The Appellant appealed to the Supreme Court, contending that the ‘reasonable tolerability’ test espoused by the Court of Appeal was incompatible with the Convention.
The Supreme Court unanimously allows the appeal, holding that the ‘reasonable tolerability’ test applied by the Court of Appeal is contrary to the Convention and should not be followed in the future. HJ and HT’s cases are remitted for reconsideration in light of the detailed guidance provided by the Supreme Court.
The Supreme Court of the United Kingdom Parliament Square London SW1P 3BD T: 020 7960 1886/1887 F: 020 7960 1901 www.supremecourt.gov.uk
REASONS FOR THE JUDGMENT
There is no dispute that homosexuals are protected by the Convention, membership of the relevant social group being defined by the immutable characteristic of its members’ sexuality [paras  and  per Lord Hope and para  per Lord Rodger].
To compel a homosexual person to pretend that their sexuality does not exist, or that the behaviour by which it manifests itself can be suppressed, is to deny him his fundamental right to be who he is. Homosexuals are as much entitled to freedom of association with others of the same sexual orientation, and to freedom of self-expression in matters that affect their sexuality, as people who are straight [paras  and  per Lord Hope and para  per LordRodger].
The Convention confers the right to asylum in order to prevent an individual suffering persecution, which has been interpreted to mean treatment such as death, torture or imprisonment. Persecution must be either sponsored or condoned by the home country in order to implicate the Convention [paras  and  per Lord Hope].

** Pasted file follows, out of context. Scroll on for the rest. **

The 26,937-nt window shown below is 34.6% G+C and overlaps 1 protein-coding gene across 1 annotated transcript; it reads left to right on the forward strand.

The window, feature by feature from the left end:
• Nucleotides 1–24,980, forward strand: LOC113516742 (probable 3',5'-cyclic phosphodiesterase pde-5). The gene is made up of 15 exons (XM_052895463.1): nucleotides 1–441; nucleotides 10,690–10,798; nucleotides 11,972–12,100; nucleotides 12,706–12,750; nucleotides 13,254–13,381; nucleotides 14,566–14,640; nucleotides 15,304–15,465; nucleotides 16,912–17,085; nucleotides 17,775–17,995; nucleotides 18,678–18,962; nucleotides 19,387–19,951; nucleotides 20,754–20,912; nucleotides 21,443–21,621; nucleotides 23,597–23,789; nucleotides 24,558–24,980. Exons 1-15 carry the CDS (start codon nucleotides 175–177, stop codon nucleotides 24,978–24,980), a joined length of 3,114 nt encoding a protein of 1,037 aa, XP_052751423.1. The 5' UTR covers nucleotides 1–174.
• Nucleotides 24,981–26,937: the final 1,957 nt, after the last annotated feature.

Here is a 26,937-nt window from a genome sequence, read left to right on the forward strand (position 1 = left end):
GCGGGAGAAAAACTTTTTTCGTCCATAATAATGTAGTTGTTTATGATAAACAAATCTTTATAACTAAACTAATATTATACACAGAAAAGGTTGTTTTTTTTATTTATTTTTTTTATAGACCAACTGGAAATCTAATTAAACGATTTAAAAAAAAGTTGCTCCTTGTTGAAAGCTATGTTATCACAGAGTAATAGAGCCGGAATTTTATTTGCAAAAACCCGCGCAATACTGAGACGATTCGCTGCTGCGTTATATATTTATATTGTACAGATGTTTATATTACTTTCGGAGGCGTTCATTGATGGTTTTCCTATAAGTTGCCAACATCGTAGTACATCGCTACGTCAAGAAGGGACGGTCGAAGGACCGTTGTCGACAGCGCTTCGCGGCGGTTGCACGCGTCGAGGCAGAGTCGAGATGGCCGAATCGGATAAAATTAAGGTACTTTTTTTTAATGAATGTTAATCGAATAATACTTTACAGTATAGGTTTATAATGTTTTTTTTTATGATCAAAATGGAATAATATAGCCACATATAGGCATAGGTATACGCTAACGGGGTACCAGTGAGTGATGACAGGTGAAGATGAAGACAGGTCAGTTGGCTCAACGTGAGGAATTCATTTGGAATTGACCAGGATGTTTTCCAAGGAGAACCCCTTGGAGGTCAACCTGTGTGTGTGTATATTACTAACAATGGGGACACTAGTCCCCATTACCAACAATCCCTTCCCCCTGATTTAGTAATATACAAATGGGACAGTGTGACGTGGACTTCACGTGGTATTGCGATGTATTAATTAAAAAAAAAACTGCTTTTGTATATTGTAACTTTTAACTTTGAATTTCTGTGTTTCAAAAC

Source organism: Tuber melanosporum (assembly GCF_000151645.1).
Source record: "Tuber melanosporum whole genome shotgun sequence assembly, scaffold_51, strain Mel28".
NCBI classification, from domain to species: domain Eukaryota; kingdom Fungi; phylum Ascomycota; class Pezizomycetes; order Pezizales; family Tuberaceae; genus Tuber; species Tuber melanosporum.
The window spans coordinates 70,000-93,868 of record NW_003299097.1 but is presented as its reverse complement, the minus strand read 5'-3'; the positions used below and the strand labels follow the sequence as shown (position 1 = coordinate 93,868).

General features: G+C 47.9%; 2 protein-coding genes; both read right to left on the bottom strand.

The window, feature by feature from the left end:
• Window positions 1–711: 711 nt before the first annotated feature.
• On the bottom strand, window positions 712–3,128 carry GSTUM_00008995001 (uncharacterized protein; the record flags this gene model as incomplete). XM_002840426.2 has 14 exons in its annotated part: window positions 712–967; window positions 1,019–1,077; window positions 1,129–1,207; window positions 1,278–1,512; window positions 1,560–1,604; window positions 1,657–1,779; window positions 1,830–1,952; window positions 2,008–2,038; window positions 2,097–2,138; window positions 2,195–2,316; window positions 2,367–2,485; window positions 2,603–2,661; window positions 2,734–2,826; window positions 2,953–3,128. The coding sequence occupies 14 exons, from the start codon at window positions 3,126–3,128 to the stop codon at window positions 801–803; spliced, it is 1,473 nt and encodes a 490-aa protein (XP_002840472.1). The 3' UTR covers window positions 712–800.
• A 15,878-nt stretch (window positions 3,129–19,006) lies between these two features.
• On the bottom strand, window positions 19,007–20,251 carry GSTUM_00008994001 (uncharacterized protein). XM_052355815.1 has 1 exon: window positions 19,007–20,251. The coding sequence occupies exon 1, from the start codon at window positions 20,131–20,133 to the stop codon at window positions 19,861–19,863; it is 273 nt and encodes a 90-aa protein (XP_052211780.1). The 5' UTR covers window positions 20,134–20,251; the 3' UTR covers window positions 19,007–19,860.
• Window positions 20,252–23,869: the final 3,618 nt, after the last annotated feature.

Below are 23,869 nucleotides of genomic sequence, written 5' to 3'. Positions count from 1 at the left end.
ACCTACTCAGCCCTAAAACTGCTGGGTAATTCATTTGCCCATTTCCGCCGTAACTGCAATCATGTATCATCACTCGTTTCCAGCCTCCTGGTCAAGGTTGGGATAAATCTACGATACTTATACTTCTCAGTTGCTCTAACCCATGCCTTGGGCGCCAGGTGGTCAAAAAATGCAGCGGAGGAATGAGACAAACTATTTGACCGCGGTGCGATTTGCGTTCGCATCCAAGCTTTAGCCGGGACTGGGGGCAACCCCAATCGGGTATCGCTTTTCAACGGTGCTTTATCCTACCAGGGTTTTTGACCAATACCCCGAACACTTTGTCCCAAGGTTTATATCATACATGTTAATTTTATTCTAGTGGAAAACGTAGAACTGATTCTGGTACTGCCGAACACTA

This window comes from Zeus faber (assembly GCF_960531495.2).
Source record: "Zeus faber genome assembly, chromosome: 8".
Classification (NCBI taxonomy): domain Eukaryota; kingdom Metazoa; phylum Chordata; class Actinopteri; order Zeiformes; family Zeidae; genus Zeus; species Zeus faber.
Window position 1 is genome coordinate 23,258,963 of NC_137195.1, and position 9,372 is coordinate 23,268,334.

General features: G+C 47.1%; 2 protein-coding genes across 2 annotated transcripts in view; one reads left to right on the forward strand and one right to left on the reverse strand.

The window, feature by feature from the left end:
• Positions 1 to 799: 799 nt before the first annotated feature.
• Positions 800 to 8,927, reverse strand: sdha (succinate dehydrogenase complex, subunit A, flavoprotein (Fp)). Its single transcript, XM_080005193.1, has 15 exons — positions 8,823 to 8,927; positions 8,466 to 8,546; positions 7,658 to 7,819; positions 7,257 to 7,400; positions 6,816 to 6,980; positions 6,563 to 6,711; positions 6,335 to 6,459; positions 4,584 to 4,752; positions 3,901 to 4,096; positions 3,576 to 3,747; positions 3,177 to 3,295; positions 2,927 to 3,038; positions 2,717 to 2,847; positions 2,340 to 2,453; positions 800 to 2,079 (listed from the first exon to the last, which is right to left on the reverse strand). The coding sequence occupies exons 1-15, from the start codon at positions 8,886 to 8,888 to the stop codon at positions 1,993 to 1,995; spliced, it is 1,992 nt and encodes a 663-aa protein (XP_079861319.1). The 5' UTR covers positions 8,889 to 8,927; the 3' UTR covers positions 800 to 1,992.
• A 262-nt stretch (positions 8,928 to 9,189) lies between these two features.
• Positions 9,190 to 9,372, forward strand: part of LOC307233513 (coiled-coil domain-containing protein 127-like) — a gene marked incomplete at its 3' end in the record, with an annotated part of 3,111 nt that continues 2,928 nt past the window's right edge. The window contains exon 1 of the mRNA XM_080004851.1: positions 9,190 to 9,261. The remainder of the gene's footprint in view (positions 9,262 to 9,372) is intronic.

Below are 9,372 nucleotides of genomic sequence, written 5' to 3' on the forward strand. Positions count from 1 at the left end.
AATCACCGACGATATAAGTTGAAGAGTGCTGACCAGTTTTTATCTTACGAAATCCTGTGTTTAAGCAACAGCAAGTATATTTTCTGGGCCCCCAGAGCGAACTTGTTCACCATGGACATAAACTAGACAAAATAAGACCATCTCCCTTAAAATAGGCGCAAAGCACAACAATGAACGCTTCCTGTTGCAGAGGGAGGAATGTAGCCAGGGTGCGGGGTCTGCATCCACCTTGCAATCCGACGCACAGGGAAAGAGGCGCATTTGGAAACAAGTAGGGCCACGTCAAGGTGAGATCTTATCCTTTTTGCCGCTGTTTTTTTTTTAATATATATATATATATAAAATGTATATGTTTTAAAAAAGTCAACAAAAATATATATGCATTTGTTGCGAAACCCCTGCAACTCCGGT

Simple discriminatory treatment on grounds of sexual orientation does not give rise to protection under the Convention. Nor does the risk of family or societal disapproval, even trenchantly expressed [paras ,  and  per Lord Hope and para  per Lord Rodger].
One of the fundamental purposes of the Convention was to counteract discrimination and the Convention does not permit, or indeed envisage, applicants being returned to their home country ‘on condition’ that they take steps to avoid offending their persecutors. Persecution does not cease to be persecution for the purposes of the Convention because those persecuted can eliminate the harm by taking avoiding action [paras  and  per Lord Hope and paras - and  per Lord Rodger].
The ‘reasonable tolerability’ test applied by the Court of Appeal must accordingly be rejected[para  per Lord Hope and paras ,  and  per Lord Rodger].
There may be cases where the fear of persecution is not the only reason that an applicant would hide his sexual orientation, for instance, he may also be concerned about the adverse reaction of family, friends or colleagues. In such cases, the applicant will be entitled to protection if the fear of persecution can be said to be a material reason for the concealment [paras ,  and  per Lord Rodger].
Lord Rodger (with whom Lords Walker and Collins and Sir John Dyson SCJ expressly agreed), at para  and Lord Hope, at para , provided detailed guidance in respect of the test to be applied by the lower tribunals and courts in determining claims for asylum protection based on sexual orientation.
Judgments are public documents and are available at:
Download the judgement here in PDF.
Peace and tolerance
Monday, July 5, 2010
Jamaicans have always been able to identify anything that stands out from the norm. The mere acknowledgment of difference, though, is never enough. The tree whose branches seek sunlight in an organic way, must be pruned to suit the tastes of the farmer in whose orchard it grows. The regulations for gender and sexuality for everyone living in Jamaica are made painstakingly clear to all of us in childhood. In adulthood, each individual becomes a guard of this ‘code of conduct’, and it is socially and culturally acceptable to enforce it where the need arises.